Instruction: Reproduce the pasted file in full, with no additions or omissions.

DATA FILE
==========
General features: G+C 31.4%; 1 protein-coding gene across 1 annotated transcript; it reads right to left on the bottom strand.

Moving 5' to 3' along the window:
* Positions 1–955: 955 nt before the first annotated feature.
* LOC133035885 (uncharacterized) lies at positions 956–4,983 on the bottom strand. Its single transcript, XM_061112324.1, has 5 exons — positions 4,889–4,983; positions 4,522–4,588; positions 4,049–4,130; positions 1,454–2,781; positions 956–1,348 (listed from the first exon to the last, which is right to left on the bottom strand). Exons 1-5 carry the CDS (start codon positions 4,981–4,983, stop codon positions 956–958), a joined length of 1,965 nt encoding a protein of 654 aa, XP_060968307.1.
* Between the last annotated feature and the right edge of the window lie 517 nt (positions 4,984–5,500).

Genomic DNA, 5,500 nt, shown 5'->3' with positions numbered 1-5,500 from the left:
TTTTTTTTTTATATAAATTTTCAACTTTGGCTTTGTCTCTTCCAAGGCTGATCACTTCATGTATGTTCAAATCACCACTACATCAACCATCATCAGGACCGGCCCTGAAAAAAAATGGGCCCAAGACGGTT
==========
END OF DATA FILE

General features: G+C 31.4%; 1 protein-coding gene across 1 annotated transcript; it reads right to left on the bottom strand.

Moving 5' to 3' along the window:
* Positions 1–955: 955 nt before the first annotated feature.
* LOC133035885 (uncharacterized) lies at positions 956–4,983 on the bottom strand. Its single transcript, XM_061112324.1, has 5 exons — positions 4,889–4,983; positions 4,522–4,588; positions 4,049–4,130; positions 1,454–2,781; positions 956–1,348 (listed from the first exon to the last, which is right to left on the bottom strand). Exons 1-5 carry the CDS (start codon positions 4,981–4,983, stop codon positions 956–958), a joined length of 1,965 nt encoding a protein of 654 aa, XP_060968307.1.
* Between the last annotated feature and the right edge of the window lie 517 nt (positions 4,984–5,500).

Genomic DNA, 5,500 nt, shown 5'->3' with positions numbered 1-5,500 from the left:
TTTTTTTTTTATATAAATTTTCAACTTTGGCTTTGTCTCTTCCAAGGCTGATCACTTCATGTATGTTCAAATCACCACTACATCAACCATCATCAGGACCGGCCCTGAAAAAAAATGGGCCCAAGACGGTT